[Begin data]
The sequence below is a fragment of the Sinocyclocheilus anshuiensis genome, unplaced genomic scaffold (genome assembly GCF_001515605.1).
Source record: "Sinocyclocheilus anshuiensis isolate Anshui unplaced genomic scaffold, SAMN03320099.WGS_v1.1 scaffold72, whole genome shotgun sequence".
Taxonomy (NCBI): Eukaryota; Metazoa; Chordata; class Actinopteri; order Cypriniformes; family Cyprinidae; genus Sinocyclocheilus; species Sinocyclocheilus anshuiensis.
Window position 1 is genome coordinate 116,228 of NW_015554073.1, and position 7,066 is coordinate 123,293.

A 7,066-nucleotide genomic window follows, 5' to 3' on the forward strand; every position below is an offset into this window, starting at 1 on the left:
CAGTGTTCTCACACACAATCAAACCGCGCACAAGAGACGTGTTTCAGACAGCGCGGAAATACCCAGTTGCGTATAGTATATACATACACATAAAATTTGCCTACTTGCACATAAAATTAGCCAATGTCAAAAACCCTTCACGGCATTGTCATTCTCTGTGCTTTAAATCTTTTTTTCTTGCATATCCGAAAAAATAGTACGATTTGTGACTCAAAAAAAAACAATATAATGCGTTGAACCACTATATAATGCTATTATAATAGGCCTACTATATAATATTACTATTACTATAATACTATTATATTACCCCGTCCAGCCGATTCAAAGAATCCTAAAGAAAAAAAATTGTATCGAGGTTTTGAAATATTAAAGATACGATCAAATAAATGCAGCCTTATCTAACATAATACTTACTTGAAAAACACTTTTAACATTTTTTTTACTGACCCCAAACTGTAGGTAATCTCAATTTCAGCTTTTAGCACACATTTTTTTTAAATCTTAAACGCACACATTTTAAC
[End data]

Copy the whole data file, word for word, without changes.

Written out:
The sequence below is a fragment of the Sinocyclocheilus anshuiensis genome, unplaced genomic scaffold (genome assembly GCF_001515605.1).
Source record: "Sinocyclocheilus anshuiensis isolate Anshui unplaced genomic scaffold, SAMN03320099.WGS_v1.1 scaffold72, whole genome shotgun sequence".
Taxonomy (NCBI): Eukaryota; Metazoa; Chordata; class Actinopteri; order Cypriniformes; family Cyprinidae; genus Sinocyclocheilus; species Sinocyclocheilus anshuiensis.
Window position 1 is genome coordinate 116,228 of NW_015554073.1, and position 7,066 is coordinate 123,293.

A 7,066-nucleotide genomic window follows, 5' to 3' on the forward strand; every position below is an offset into this window, starting at 1 on the left:
CAGTGTTCTCACACACAATCAAACCGCGCACAAGAGACGTGTTTCAGACAGCGCGGAAATACCCAGTTGCGTATAGTATATACATACACATAAAATTTGCCTACTTGCACATAAAATTAGCCAATGTCAAAAACCCTTCACGGCATTGTCATTCTCTGTGCTTTAAATCTTTTTTTCTTGCATATCCGAAAAAATAGTACGATTTGTGACTCAAAAAAAAACAATATAATGCGTTGAACCACTATATAATGCTATTATAATAGGCCTACTATATAATATTACTATTACTATAATACTATTATATTACCCCGTCCAGCCGATTCAAAGAATCCTAAAGAAAAAAAATTGTATCGAGGTTTTGAAATATTAAAGATACGATCAAATAAATGCAGCCTTATCTAACATAATACTTACTTGAAAAACACTTTTAACATTTTTTTTACTGACCCCAAACTGTAGGTAATCTCAATTTCAGCTTTTAGCACACATTTTTTTTAAATCTTAAACGCACACATTTTAAC